Get ahead of autumn downpours with our wet driving tips

Written by: Fuel Card Services, Last updated:20th September 2021

White van driving on wet road in autumn

Autumn is here and that means the nights are drawing in, days are getting shorter and wet weather is undoubtedly just around the corner (if it’s not already here).

As a result, we all need to remember the importance of driving safely when the weather takes a turn for the worse, with wet conditions having the potential to cause havoc for motorists who are unprepared.

How to stay safe in the wet

When the heavens do open and the rain begins to pour, motorists must remember some simple rules and behaviour that can help to keep them as safe as possible:

  • Slow down when faced with heavy rain – Visibility will be reduced and braking distance can be more than doubled on wet roads.
  • Avoid use of Cruise Control – As a driver, you want to be in full control of your vehicle when conditions are less than perfect. Systems that will automatically try to speed you up can be dangerous.
  • Check your wipers and keep windows clean – Regular checks on your windscreen wiper blades and keeping your windows clean will help to ensure good visibility all around the vehicle.
  • Don’t enter flooded areas – Never enter into an area where flooded roads could obscure potential hazards or obstacles – you never know how deep a flooded area could be.
  • Watch out for spray – Driving on busy roads undoubtedly means spray from other vehicles will create poor visibility. Tackle this by maintaining a safe distance from any cars ahead.

Imran Malek, operations manager at, highlighted the importance of being prepared for changeable autumnal conditions: “As the weather starts to turn nasty and we head towards the wettest period of the year, it is vital that motorists understand the hazards of driving in the rain.”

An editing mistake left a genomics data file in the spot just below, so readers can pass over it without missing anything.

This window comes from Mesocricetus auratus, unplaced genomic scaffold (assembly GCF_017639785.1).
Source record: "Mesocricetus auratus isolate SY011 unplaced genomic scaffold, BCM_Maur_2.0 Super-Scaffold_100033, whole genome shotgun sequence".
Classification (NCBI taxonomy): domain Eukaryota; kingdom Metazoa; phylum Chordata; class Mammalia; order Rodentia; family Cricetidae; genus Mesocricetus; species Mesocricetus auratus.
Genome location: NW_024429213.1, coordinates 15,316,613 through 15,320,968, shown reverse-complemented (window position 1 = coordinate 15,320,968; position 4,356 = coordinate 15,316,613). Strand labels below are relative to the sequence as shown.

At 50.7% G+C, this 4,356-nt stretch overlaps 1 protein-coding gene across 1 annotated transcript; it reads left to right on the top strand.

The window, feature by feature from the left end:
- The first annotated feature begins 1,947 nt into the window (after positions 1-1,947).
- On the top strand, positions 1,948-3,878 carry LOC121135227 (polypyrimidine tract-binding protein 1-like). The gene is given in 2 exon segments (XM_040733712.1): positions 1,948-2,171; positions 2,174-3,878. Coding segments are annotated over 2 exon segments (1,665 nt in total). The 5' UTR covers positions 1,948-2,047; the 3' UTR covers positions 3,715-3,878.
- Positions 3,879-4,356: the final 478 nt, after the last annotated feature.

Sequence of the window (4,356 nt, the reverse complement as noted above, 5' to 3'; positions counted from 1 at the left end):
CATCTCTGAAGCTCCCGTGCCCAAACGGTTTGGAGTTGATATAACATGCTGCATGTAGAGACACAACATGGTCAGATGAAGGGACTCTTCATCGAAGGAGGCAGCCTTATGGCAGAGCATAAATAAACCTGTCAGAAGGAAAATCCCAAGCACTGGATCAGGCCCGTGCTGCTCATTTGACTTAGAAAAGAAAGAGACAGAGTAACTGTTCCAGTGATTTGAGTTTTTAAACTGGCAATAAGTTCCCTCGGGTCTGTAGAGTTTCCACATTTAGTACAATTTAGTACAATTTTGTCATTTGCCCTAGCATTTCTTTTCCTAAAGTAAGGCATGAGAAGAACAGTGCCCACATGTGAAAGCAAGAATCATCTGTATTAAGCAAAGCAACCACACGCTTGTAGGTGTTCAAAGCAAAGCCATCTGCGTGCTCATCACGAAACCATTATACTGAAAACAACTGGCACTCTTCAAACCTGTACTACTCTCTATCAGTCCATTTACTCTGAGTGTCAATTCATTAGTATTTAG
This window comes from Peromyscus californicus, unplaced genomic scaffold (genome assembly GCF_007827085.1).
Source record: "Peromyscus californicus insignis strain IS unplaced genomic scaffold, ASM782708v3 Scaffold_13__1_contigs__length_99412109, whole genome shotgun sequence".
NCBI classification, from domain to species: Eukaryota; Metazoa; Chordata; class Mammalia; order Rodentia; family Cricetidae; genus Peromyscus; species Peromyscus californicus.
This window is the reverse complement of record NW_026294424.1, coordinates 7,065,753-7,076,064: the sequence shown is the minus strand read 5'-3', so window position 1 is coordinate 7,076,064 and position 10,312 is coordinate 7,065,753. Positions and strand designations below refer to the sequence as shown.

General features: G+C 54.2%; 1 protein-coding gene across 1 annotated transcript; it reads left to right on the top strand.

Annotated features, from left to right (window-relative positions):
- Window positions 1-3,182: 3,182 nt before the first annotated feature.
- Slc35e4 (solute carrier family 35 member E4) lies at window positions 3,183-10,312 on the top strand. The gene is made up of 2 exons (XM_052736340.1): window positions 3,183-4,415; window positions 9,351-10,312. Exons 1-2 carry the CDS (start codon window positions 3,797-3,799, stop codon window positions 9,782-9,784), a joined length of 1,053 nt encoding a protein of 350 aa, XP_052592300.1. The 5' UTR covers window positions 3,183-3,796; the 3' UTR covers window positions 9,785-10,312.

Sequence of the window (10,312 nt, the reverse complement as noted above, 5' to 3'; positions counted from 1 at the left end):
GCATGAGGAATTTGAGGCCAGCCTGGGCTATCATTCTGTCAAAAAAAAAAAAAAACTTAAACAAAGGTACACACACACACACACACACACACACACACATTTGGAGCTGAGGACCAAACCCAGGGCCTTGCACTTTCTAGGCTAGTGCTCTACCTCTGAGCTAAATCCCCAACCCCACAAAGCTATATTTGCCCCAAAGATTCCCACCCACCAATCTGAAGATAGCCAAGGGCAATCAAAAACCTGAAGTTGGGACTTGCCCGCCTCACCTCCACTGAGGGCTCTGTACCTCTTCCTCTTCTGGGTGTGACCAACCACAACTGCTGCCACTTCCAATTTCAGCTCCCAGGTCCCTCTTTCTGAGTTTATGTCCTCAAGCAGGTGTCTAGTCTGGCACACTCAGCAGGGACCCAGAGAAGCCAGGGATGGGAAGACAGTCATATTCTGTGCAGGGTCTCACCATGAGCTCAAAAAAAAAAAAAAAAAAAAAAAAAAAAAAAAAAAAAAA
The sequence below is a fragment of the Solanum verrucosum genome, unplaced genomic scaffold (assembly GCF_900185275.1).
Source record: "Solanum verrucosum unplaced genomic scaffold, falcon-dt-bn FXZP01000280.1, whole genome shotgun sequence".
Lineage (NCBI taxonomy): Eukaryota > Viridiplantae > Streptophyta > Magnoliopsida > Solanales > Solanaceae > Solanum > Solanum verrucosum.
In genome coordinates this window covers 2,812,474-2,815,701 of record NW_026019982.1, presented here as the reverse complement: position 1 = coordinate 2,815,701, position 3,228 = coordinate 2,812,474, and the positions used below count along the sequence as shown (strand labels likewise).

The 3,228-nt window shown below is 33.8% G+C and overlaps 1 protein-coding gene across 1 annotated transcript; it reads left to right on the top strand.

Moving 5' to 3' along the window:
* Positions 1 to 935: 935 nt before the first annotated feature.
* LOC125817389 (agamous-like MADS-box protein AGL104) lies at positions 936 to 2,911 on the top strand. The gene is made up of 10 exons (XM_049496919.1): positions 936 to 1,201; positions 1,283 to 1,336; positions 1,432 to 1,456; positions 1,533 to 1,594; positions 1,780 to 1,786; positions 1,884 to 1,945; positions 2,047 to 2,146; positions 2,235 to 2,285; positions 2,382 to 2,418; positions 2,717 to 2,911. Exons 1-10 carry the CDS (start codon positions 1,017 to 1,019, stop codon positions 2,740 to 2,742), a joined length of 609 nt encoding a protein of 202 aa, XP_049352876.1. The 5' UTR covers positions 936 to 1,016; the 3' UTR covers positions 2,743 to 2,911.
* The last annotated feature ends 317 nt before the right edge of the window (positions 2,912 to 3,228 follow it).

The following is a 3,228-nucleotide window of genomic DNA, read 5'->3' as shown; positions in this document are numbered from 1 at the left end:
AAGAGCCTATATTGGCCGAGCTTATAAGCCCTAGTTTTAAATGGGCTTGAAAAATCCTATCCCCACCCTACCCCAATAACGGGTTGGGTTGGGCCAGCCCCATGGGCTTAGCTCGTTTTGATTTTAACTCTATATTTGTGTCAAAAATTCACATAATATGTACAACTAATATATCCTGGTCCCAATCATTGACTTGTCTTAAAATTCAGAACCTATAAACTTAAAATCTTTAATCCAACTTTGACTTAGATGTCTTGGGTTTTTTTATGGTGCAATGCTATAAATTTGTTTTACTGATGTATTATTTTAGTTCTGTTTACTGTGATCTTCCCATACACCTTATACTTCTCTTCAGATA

Avoid the perils of aquaplaning

One of the scariest hazards drivers can face at this time of year is aquaplaning. This is when the tyres lose contact with the surface of the road and the whole vehicle slides on a thin layer of water.

It is a situation that occurs when the amount of surface water exceeds a vehicle’s tyres’ ability to displace sufficient liquid to maintain contact with the road. This can be an extremely dangerous situation, as the driver effectively loses all control of the vehicle and cannot steer, brake or accelerate.

What’s more, it is a problem made all the more likely when motorists fail to regularly examine the state of their tyres. In order to address this dangerous issue, carry out regular tyre safety checks – this means examining tread depth and looking for signs of excessive wear and tear.

Indeed, Mr Malik notes: “Aquaplaning is a terrifying experience. Knowing what to do could make a real difference, as sometimes our natural reactions could be the wrong ones and make the situation worse.”

What should you do?

If the worst does happen and your vehicle begins to aquaplane, these are the steps you should take to regain control in the safest manner:

  1. Gently take your foot off the accelerator – avoid the urge to brake, as this may cause you to skid and further lose control of the vehicle.
  2. Grip the steering wheel firmly and ensure the wheels remains pointed in the preferred direction of travel.
  3. Allow engine braking to slow you down and, when the tyres regain traction, maintain a slower speed to avoid further aquaplaning.

Ellie Baker, brand manager at Fuel Card Services, comments: “Autumn in the UK is a time renowned for its wet, blustery days and nights. It’s not always easy to stay safe in the wet, but by following our simple advice, it can be done.”